All week I’ve been reading about the Church of Scotland’s conclusion that Israel has no Biblical claim to the Land. I’d hoped to link you to the document, but it seems the Church of Scotland has taken it down. They do have this explanation of the “misunderstanding.”
Still, as I read about this story again, I was prompted to write the Church of Scotland. The letter follows below. May it be a warning to any Christians who question God’s faithfulness to Israel.
I also suggest “Snaking the Scotch” by David P. Goldman. This Jewish writers seems to understand the New Testament better than most professing Christians.
To whom it may concern:
I was very distressed to read about your recent paper on Israel that concluded that the people of Israel have no right to the biblical land of Israel.
I must warn you that you are poking God in the eye.
Paul is very clear in Romans 9, 10 and 11 that God has not repudiated his people and that the promises to Israel still stand. That includes promises of the land.
In his same defense of Israel, he warns us non-Jewish believers in Yeshua the Messiah of Israel that we should not boast lest we get cut out of the tree we were grated into. Also, Paul reminds us that he himself is a Jew, proof that God still chooses the Jews. Just because some Jews deny that Yeshua is their Messiah does not invalidate God’s promises to Israel. Do you not know that even today there are Jews like Paul who proclaim Yeshua as Messiah (and are persecuted as Paul was).
The re-formation of Israel in 1948, the reunification of Jerusalem in 1967 and the continued flow of Jewish immigrants to the Jewish homeland is fulfilled and fulfilling prophesy (Ezekiel 36, 37 to start). Paul is clear that the gentile believers are grafted into Israel and do not replace her wholesale.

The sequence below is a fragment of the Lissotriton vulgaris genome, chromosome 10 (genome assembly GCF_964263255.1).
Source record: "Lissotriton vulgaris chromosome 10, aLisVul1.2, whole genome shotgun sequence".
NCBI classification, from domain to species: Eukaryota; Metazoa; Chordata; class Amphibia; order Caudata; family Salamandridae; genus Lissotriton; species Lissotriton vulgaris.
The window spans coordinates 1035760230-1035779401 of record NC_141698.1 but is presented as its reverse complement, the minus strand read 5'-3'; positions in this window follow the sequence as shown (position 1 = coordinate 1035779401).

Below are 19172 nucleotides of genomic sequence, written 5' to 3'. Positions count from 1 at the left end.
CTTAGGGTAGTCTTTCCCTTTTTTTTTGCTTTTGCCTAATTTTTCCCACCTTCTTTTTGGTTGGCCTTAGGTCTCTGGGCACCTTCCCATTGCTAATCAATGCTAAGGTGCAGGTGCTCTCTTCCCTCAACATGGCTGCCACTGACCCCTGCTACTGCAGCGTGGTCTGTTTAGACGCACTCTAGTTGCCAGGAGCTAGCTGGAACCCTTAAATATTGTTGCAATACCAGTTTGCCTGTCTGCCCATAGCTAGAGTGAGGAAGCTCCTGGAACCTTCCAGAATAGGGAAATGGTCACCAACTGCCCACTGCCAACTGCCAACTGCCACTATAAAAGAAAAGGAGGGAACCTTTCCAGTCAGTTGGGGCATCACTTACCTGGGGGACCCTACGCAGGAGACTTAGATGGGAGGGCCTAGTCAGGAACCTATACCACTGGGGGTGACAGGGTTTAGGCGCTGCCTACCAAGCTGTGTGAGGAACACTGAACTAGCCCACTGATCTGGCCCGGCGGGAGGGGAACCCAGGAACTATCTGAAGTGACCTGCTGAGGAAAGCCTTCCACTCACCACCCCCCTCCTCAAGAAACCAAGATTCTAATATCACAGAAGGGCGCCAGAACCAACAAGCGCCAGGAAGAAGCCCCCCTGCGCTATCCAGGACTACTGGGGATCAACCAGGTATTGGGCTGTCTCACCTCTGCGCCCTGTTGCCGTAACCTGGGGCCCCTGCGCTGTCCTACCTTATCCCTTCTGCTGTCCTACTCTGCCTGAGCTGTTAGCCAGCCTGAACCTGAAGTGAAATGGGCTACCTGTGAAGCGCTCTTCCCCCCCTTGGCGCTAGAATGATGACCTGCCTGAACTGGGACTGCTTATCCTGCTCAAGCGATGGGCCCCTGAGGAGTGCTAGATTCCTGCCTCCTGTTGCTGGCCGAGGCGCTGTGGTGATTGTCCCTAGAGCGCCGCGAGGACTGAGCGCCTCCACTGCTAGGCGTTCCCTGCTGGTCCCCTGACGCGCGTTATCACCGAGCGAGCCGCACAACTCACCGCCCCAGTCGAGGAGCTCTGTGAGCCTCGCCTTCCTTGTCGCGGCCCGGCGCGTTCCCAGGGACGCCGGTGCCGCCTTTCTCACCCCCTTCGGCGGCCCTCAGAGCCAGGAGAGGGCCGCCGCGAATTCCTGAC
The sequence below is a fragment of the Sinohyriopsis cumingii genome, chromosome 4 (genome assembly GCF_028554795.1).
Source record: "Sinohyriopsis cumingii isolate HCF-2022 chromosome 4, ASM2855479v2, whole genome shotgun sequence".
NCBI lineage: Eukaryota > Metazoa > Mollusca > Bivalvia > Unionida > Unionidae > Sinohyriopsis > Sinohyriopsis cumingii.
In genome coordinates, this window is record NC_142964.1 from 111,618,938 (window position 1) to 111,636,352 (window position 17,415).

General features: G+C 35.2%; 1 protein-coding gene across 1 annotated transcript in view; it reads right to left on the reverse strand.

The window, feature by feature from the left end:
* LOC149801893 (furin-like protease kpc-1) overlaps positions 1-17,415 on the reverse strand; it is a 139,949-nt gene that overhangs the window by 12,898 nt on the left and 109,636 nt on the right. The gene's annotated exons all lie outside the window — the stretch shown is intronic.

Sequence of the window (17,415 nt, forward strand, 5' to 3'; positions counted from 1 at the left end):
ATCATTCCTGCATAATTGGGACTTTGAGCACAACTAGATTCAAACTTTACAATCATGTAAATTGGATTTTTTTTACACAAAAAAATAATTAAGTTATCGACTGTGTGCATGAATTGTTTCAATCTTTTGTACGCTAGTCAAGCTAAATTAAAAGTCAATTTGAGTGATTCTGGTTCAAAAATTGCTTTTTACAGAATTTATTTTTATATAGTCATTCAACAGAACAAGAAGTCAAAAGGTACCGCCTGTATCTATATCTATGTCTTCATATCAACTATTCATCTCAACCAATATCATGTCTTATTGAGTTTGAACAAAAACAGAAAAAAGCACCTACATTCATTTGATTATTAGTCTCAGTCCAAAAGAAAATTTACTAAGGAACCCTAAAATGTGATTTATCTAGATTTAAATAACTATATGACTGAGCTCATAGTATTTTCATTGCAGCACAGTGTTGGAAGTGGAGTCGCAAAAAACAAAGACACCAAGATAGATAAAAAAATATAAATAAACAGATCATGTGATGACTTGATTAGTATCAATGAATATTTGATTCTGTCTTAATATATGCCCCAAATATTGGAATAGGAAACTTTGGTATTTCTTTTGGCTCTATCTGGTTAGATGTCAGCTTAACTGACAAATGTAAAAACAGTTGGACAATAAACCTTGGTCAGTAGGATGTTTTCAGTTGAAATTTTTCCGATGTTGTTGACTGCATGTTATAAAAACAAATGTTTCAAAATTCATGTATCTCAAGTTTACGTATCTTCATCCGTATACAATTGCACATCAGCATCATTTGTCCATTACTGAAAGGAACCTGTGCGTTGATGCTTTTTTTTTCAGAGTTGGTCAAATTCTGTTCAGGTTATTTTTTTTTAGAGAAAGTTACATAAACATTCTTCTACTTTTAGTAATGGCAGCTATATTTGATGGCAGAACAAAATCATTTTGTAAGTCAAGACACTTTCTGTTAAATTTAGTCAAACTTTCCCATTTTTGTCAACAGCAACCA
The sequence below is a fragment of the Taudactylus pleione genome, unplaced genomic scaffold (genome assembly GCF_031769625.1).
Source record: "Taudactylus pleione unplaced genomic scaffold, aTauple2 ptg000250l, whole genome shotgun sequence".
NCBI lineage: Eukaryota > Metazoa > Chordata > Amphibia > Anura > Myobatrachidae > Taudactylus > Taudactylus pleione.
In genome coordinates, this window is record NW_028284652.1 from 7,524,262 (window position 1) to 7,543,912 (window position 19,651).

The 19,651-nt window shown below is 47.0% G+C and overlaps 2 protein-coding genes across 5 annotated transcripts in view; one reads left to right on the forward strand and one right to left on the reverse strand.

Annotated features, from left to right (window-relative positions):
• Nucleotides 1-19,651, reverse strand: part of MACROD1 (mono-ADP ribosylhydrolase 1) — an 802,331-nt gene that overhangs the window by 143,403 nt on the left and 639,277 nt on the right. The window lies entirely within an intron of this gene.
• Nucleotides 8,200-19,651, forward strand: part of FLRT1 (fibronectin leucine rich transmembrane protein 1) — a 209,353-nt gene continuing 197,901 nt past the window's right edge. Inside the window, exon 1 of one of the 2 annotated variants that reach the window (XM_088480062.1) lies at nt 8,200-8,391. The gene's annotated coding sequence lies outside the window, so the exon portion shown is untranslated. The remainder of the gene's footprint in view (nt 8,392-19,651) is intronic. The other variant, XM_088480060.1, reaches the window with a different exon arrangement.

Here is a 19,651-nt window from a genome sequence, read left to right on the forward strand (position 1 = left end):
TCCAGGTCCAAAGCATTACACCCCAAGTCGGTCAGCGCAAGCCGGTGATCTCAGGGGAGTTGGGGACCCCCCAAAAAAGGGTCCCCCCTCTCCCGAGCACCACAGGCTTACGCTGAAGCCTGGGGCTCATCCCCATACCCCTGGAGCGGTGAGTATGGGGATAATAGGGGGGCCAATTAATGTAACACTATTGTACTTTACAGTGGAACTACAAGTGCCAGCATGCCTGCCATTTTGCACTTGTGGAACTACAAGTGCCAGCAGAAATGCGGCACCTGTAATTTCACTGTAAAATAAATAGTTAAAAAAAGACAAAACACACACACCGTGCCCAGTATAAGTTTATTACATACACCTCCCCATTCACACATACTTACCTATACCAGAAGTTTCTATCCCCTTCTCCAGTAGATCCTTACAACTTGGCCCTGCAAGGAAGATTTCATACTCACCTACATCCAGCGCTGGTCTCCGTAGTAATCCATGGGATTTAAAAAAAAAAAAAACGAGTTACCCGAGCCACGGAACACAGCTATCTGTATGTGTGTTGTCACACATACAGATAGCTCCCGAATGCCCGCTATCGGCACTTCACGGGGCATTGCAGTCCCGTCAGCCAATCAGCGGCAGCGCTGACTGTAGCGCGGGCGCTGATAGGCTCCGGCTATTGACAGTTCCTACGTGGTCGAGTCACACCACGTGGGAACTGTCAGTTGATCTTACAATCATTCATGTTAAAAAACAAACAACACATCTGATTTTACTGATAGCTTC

God is clear in Zechariah 2:8 that offending Israel is poking him in the eye. God is also says that those who bless Israel are blessed and those who cursed her are cursed (Genesis 12). Dear brothers and sisters in Christ, you are playing with fire by offending God’s chosen.
In Matthew 25, the context is clear that Jesus will judge the nations (not individuals) by how they treat his brothers in the flesh, the Jews.
We who see Messiah are chosen, but that does not invalidate God’s choice of Israel. As he instructed Moses to tell Pharoah, “Israel is my firstborn.” (Exodus 4)
Do not forget that our Jesus is a Jew, son of Abraham and son of David, as clearly laid out in the genealogies of Matthew and Luke. We call him King because he is the heir to David’s throne in Jerusalem. The promises of his reign in Revelation and throughout the New Testament are only reiterating the promises made to Israel through the prophets of old.
Do not fear the backlash from the Jewish communities. Fear God.